Thursday, September 30, 2021
Tuesday, September 28, 2021
Monday, September 27, 2021
(Ok - so this post has nothing to do with the Valley Line, and I post it on this day every year, but I include it because it gives me a chance to combine my two primary passions: the New Haven Railroad & bicycling. It's also an absolutely wonderful window into the past - a veritable time machine, a trip down Memory Lane despite the fact that you're viewing it on a computer or tablet. So, turn back the pages of history and get a little glimpse of what life was like in New England on the New Haven Railroad on the eve of World War II, exactly 80 years ago today . . .click to cue the music)
September 28, 1941 was a Sunday. An early autumn day in Southern New England, clear and mild.
World War II had been raging in Europe for exactly two years this month. The German army had advanced into the Soviet Union over the summer and was riding high on the success of having already conquered most of Western Europe. France had just been split into German-occupied and Vichy zones the previous month.
It wasn't learned until much later that at some point in the days leading up to September 28, 1941, there was an important meeting concerning Nazi Germany's capacity to develop nuclear weapons. We thought the atomic age didn't start until four years later.
We didn't yet have to "Remember Pearl Harbor."
On this particular Sunday, the Japanese were celebrating the 10 year anniversary of occupying China's northeast territory of Manchuria. At some point during that same day, perhaps as some sign of heaven's outrage at such an audacious celebration, the sun was blacked out during a total eclipse visible in most of China - from just northeast of the Black Sea to the Pacific ocean.
Just three weeks earlier, the Japanese government assured President Roosevelt that it had "no imperialist designs on any foreign nation."
Britain had survived the Blitz, which ended the previous May - the same month Glenn Miller first recorded "Chattanooga Choo Choo" which was featured in a hit movie starring Sonja Henie. "Blue Champagne" by the Jimmy Dorsey Orchestra was the #1 song of the land on September 28, but the Henie movie, "Sun Valley Serenade," was released to theaters exactly a month earlier. By then "Chattanooga Choo Choo" was already a top ten on the Hit Parade, well on its way to becoming the first gold record ever the following February. It was the nation's #1 hit by that December.
Bobby-soxers fed the voracious appetite of juke boxes across the country one nickle at a time and made Frank Sinatra the top male vocalist that year.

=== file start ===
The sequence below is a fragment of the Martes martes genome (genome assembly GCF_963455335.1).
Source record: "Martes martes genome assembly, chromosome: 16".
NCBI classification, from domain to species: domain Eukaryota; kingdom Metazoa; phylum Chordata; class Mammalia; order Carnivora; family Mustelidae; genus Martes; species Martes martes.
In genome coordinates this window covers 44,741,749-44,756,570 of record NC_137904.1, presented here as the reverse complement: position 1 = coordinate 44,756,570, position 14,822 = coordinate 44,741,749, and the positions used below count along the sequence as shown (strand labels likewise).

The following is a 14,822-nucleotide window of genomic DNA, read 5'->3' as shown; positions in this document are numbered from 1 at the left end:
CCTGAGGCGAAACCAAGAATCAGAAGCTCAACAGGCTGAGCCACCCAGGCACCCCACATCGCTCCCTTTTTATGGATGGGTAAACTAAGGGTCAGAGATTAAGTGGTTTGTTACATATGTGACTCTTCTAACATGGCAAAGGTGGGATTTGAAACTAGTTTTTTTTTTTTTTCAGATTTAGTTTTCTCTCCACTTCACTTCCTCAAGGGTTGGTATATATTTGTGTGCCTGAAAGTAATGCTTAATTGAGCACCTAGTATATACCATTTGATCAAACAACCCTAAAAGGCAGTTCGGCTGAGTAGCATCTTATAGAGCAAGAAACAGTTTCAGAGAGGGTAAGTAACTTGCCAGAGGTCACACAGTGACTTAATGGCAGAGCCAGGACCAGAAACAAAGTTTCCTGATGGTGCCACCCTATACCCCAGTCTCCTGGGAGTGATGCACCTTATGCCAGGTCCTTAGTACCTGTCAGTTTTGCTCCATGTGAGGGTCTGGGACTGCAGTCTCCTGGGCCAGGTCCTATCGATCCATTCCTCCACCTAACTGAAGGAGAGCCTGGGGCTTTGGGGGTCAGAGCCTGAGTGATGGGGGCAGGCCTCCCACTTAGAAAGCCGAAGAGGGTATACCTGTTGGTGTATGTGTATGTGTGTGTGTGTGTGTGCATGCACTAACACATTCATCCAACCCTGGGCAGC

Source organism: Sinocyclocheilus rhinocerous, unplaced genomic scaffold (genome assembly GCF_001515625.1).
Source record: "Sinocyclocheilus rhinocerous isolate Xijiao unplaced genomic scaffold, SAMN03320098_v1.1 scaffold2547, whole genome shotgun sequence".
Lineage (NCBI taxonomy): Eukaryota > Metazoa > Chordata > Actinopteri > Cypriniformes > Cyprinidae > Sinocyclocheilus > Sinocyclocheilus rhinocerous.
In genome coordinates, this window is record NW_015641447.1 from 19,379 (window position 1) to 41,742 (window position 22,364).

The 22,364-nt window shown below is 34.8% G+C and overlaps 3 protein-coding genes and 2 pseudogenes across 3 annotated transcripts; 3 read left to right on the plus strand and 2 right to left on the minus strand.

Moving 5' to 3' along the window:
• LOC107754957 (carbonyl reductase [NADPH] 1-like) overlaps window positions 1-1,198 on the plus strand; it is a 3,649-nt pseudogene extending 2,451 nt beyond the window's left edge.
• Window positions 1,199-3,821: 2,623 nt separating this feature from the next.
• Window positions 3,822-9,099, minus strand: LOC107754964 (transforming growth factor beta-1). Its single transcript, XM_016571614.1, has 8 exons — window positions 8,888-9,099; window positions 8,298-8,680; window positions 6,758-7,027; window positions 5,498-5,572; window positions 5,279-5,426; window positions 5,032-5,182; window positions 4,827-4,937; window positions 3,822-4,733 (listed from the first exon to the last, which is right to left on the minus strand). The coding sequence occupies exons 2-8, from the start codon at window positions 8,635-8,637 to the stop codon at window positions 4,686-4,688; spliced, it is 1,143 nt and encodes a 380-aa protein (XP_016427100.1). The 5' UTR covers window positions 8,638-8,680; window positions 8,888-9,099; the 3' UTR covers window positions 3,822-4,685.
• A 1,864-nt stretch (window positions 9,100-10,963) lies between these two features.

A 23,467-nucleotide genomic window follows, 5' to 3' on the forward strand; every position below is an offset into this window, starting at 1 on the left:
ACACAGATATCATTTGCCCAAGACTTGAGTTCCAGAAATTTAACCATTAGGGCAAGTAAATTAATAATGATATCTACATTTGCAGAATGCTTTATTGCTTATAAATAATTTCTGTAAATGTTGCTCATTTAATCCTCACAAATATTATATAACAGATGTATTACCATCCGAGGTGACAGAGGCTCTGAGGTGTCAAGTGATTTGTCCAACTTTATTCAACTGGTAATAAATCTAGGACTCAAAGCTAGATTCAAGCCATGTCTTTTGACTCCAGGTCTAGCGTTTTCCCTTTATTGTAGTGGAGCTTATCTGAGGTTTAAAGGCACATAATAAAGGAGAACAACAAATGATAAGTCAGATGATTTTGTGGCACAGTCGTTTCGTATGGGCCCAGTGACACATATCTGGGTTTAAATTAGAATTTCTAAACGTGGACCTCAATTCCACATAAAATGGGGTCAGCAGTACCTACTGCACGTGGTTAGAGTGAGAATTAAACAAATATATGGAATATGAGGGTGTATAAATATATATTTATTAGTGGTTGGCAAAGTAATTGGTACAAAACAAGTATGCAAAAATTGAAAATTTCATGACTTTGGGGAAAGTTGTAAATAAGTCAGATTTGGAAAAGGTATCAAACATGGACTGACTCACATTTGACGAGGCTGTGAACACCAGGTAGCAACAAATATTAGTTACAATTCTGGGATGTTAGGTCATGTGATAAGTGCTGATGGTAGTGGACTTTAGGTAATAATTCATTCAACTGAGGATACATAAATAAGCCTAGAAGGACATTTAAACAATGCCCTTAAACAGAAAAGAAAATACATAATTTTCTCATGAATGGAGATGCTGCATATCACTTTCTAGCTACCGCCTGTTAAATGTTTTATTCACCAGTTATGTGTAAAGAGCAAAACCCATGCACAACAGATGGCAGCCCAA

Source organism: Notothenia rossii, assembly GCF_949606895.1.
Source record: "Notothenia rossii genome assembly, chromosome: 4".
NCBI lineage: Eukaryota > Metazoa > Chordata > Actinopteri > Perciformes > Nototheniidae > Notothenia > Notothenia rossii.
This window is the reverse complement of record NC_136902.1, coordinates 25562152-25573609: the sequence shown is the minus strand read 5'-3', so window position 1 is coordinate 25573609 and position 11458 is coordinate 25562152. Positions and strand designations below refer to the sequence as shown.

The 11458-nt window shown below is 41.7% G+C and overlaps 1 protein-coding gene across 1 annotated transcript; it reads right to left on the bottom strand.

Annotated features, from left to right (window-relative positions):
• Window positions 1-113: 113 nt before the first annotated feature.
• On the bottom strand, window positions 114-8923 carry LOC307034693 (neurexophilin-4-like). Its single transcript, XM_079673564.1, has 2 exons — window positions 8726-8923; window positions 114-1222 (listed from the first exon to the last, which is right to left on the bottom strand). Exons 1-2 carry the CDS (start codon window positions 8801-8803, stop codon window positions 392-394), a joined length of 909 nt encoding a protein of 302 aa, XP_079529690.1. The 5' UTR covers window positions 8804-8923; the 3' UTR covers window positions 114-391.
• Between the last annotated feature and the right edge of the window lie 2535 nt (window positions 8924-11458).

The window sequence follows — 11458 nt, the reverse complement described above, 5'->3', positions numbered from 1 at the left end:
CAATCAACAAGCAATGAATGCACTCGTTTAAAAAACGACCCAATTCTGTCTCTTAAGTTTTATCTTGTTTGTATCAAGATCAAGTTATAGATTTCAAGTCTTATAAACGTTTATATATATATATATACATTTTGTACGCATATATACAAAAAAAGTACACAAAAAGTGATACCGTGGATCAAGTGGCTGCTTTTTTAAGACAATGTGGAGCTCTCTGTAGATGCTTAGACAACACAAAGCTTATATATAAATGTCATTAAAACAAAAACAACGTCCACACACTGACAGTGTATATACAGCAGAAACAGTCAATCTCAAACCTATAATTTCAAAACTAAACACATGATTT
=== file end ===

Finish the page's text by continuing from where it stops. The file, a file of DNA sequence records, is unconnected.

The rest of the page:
Families had probably gone to church that Sunday morning in Connecticut, though some navy yard workers may have slept in having worked so hard to launch the Gato Class submarine USS Greenling (SS-213) at the Electric Boat Co., in Groton the previous Saturday. Some were still marking the 3 year anniversary of the Great New England Hurricane that devastated the Connecticut coast and rendered Hollywood screen siren Katherine Hepburn temporarily homeless, having to rebuild her family's home in Old Saybrook.
But there was no sign of bad weather on this day, and at least a few folks took advantage of the beautiful Sunday afternoon to go for a bike ride and have a picnic - all courtesy of the New Haven Railroad.
There aren't many left that remember the "Hobby Trains" run by the New York, New Haven & Hartford Railroad (aka the "New Haven") during the late 1930s and early 1940s. In an effort to boost ridership, the New Haven took advantage of the fact that their railroad connected the Great Metropolis of New York with New England. There were camp trains in the summer and ski trains in the winter. Photography specials in the spring and all year 'round. But what better time for a Bike Train than Autumn and what better place than the Berkshire Hills?
Thanks to a discovery of raw film footage by the NHRHTA, we can go back to that Sunday almost eight decades ago and enjoy the sights of a pre-war bike ride. You'll have to pedal your single-speed cruiser over a bunch of rolling hills before you get to eat. Don't worry if you have to walk up some of them - and ladies, be sure to mind your skirts that they don't get caught in the spokes. There are no "rest stops" as we think of on 21st century rides - bits of orange and Powerbars - but an entire spread complete with potato salad, Boston baked beans, chicken and watermelon awaits us.
So give your Schwinn, Columbia or Raleigh to the porter to put in the baggage car, give the conductor your ticket, and enjoy the trip. The train is about to arrive at the station . . .
Hope you enjoy this additional little journey down Memory Lane . . .
Friday, September 24, 2021
|Crew Register & Era-appropriate radio|